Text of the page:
Anla hadn’t responded because she had caught something in his tone. She was usually good about telling if a client found her attractive. Most people used the same gestures, whether or not they knew it or were even being kind about it. Raulin had no body language to read, and still she found herself knowing that his tone meant took a fancy to her. She wished she had taken the time to actually listen to people long ago.
Normally she would flirt a little more and maybe get a few more coins. She didn’t know what to do now. Did she even want to do anything? She had no need to use him, since she was in the same predicament he was in. She could test her theory. She moved a little closer to him, to get a better view since the light had shifted, but to also create more intimacy.
“Al isn’t terrible once you get to know him. He’s a conformist, but is quite congenial after a while. And also not my husband; I’m unmarried.”
“Ah,” he said, his delight not overwhelming, but definitely noticeable. “A cover, then. A good choice, if I may share my opinion. Society is not always understanding of a platonic work relationship between opposite genders. Unless you are lovers?”
“No, your first guess was correct. We only met perhaps a week ago when we formed our team to save a duke’s daughter from kidnapping.”
“No luck, then?”
“Actually, we did find her and brought her back to Hanala.” This tale took some time, but Raulin was patient and listened intently, making a few sounds to show he was paying attention. “I’ll have to ask Al if we can use our favor with Duke Frenrell to get out of this.”
“So, you’ve save a little girl and a grivven in the last week? And I thought my life was exciting.”
“It usually isn’t. I’ve had an interesting week.”
“Me, too. So, were you satisfied with my end of the bargain? May I ask my question?”
“Yes, I suppose. You want to know how my magic works?”
“Yes. What are you called? What are you capable of doing?”
“I’m a baerd. It means I can control sound in various ways. I don’t know how I do it or what I can do.”
“Why is that? What did your master teach you?”
“I had no master. I’ve taught myself.”
Raulin lifted his head slowly. “You…taught yourself? What about the other baerds?”
“I’ve never met one. We are exceedingly rare and illegal. I am a little hazy on Ghenian law, but I believe that if I am discovered, I will be put to death immediately. Therefore, I’m very careful about using my abilities and what evidence I leave behind.”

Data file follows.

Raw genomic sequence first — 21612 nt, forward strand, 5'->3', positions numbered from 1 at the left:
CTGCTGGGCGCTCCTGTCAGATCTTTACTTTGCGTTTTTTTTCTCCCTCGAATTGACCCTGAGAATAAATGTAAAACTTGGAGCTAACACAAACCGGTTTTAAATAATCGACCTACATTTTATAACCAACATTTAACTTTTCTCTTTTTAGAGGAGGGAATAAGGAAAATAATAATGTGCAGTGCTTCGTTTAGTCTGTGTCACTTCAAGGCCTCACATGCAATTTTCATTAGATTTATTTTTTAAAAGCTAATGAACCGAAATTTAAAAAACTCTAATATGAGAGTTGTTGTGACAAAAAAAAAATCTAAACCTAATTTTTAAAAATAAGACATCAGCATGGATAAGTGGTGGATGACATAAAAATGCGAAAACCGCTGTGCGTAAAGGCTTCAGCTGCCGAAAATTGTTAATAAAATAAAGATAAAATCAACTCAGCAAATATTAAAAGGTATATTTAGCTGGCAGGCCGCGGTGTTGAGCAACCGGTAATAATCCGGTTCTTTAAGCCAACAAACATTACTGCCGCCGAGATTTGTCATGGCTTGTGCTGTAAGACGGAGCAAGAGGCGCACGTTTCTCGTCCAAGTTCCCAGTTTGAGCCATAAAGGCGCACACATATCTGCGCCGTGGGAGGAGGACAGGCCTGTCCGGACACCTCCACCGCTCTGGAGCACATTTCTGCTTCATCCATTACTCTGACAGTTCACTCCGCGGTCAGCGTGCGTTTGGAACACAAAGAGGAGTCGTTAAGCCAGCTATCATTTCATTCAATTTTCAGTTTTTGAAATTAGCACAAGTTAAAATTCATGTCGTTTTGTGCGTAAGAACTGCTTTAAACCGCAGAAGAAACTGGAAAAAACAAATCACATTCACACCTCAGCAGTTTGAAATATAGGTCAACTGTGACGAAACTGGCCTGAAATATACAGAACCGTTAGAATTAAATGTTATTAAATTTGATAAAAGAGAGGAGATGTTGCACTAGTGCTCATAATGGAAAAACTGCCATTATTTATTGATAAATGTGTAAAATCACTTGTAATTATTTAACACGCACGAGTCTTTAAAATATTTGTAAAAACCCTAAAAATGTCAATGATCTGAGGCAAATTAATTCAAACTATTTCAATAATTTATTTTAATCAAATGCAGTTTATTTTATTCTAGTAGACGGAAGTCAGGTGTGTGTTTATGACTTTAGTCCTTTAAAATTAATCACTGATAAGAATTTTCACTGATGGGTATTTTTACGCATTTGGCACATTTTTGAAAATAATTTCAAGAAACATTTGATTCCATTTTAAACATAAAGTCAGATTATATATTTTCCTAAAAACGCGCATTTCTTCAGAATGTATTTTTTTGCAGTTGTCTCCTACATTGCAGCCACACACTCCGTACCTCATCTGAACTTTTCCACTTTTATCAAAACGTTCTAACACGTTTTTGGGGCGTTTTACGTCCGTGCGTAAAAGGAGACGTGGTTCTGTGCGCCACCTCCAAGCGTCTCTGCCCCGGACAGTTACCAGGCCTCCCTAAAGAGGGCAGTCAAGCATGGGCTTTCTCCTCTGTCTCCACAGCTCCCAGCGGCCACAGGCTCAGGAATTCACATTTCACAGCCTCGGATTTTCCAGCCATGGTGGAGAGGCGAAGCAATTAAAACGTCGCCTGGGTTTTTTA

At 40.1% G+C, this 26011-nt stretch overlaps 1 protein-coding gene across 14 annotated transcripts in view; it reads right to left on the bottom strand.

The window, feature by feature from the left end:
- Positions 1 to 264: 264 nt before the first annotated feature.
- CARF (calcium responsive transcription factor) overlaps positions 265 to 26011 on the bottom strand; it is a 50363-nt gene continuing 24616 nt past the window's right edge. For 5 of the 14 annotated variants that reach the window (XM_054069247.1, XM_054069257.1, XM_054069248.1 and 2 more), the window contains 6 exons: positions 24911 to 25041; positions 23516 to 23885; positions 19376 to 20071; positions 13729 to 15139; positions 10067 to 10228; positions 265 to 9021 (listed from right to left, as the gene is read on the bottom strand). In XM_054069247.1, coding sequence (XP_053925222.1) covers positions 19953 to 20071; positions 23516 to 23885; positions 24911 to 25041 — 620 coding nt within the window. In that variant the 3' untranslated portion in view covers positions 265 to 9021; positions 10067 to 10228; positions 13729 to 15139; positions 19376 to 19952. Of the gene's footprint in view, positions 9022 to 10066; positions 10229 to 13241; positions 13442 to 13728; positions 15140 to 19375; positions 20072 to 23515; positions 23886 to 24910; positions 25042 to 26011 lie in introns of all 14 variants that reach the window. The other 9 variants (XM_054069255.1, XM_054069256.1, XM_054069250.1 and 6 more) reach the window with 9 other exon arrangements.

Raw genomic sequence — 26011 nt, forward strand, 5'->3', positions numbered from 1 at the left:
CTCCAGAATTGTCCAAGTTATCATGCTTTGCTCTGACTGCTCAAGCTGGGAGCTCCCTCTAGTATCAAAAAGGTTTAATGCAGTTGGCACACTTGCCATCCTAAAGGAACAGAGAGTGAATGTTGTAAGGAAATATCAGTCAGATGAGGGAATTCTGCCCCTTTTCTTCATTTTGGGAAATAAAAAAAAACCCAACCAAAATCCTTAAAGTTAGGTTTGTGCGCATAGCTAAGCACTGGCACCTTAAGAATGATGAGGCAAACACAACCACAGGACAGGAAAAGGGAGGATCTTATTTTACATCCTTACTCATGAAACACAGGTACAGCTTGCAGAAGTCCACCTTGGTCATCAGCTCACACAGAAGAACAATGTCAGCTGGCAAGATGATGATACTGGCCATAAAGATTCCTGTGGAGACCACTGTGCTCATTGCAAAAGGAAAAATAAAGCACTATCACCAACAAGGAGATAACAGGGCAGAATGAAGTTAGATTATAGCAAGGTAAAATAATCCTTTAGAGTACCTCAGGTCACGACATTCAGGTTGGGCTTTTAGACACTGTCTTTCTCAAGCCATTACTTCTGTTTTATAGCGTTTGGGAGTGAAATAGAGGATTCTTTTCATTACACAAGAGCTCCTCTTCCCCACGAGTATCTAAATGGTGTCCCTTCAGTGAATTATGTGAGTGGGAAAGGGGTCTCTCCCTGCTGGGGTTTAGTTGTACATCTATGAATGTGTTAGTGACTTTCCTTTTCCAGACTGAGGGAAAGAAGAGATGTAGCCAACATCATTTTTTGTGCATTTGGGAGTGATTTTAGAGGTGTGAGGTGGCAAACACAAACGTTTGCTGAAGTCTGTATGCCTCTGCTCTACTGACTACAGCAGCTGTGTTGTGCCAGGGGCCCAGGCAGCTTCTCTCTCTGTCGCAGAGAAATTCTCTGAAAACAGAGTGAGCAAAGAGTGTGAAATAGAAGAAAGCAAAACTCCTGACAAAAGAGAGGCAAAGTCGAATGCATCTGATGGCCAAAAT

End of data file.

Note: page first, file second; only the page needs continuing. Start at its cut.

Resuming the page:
“So that wasn’t pity that made you release the spell.”
“Self-preservation,” she said.
“But we’re here in a jail cell where I’m sure the guards would be happy to find a dead trirec, or at least one that appears dead. I’m correct in assuming you can kill me with your powers.”
“Yes,” she whispered.
“Why haven’t you?”
She stared at Raulin for a few moments. There were times she forgot that people hadn’t lived her life and hadn’t seen it through her eyes. “We’re in a jail cell, yes?”
“I believe I just clarified that.”
“Why would I be here when I could be anywhere else?”
“I assumed that, since Al isn’t your husband, you owe him something or he is helping you.”
“He is, but a woman who could control anyone she wanted doesn’t need any help.”
“Then you choose not to for some reason?”
“That is correct. Maybe this makes no sense to a man in your profession, but I actually detest committing crimes.”
“Crime is all perspective,” he answered too quickly.
“I agree that here are instances when it is crueler to obey the law than to let someone die. But, there are far more times when I could make my life easier by forcing people to do things they don’t want to do. I choose when I use my magic carefully.”
“No rules of your order? No code? It’s not very reassuring.”
“I didn’t speak with you to reassure you. I spoke with you to get information. I could have forced you to tell me, but I didn’t. This was more enjoyable.”
Raulin shifted to straighten his back against the wall. “It’s not just a bodily thing? You can warp my mind to your will?”
“I can, but again, I choose not to.”
“I suppose not. Anyone in the company of that much self-righteousness would have done something by now. I don’t suppose you could…?”
“You can’t have it both ways, Raulin.”
“I was jesting.” He sighed, which made a hollow sound under his mask. “I can’t say I feel any better after our conversation.”
“Would it help to know that we want the same thing? We both want to escape. We will need the four of us to do it. You have my word that I won’t use my magic against you until our mission is finished.”
“Mission? Sounds important.” He laughed a little. “It’s just an escape. I’ve done dozens of them in harder climates.”
“You sound somewhat full of yourself.”
“I’m not a man to brag; I just know my strengths and weaknesses and of those strengths, which of them are a bit above average.” He leaned forward putting his hands on his legs. “There are two exits to this room. That’s two more than I’ve had. There are several guards watching us. That’s dozens less than the hardest escape I’ve done. The castle outside has gates and walls, but is still rather flimsy at protection and can be penetrated easily. I’m not concerned.
“What does concern me, honestly, are you three. I have Telbarisk’s loyalty, yes, but he seems very attached to you two. I believe you will help me. You are very perceptive and seem to understand how we can benefit from each other. Your friend, however, worries me.”
“I’ll do my best to convince him. Naturally,” she added, “not magically.”
“Well, it’s better than nothing.” He slowly laid on his right side. “I will need some rest, to sharpen my mind. It’s worth the risk now. I would appreciate if you could ask Tel to watch over me and make sure I don’t stop breathing while I sleep.”
“I will,” she promised. His breathing deepened into sleep quickly.
He wasn’t what she had expected at all. The street kids she had lived with came close to worshiping trirecs as the pinnacles of thievery and as masters of the shadows. Several had paid hard-earned money to touch a boot print left by a trirec or to hear a tale from a man who had seen one. Anla hadn’t ever been that close to obsession, but the allure of trirecs had been intriguing.
Now that she had spoken to one, it was as if the mists had burned away and she could see the landscape for what it was. This man was just a man, not a ghost or a demon. And while they would part after they escaped, he had given her reason to fear the night a little less.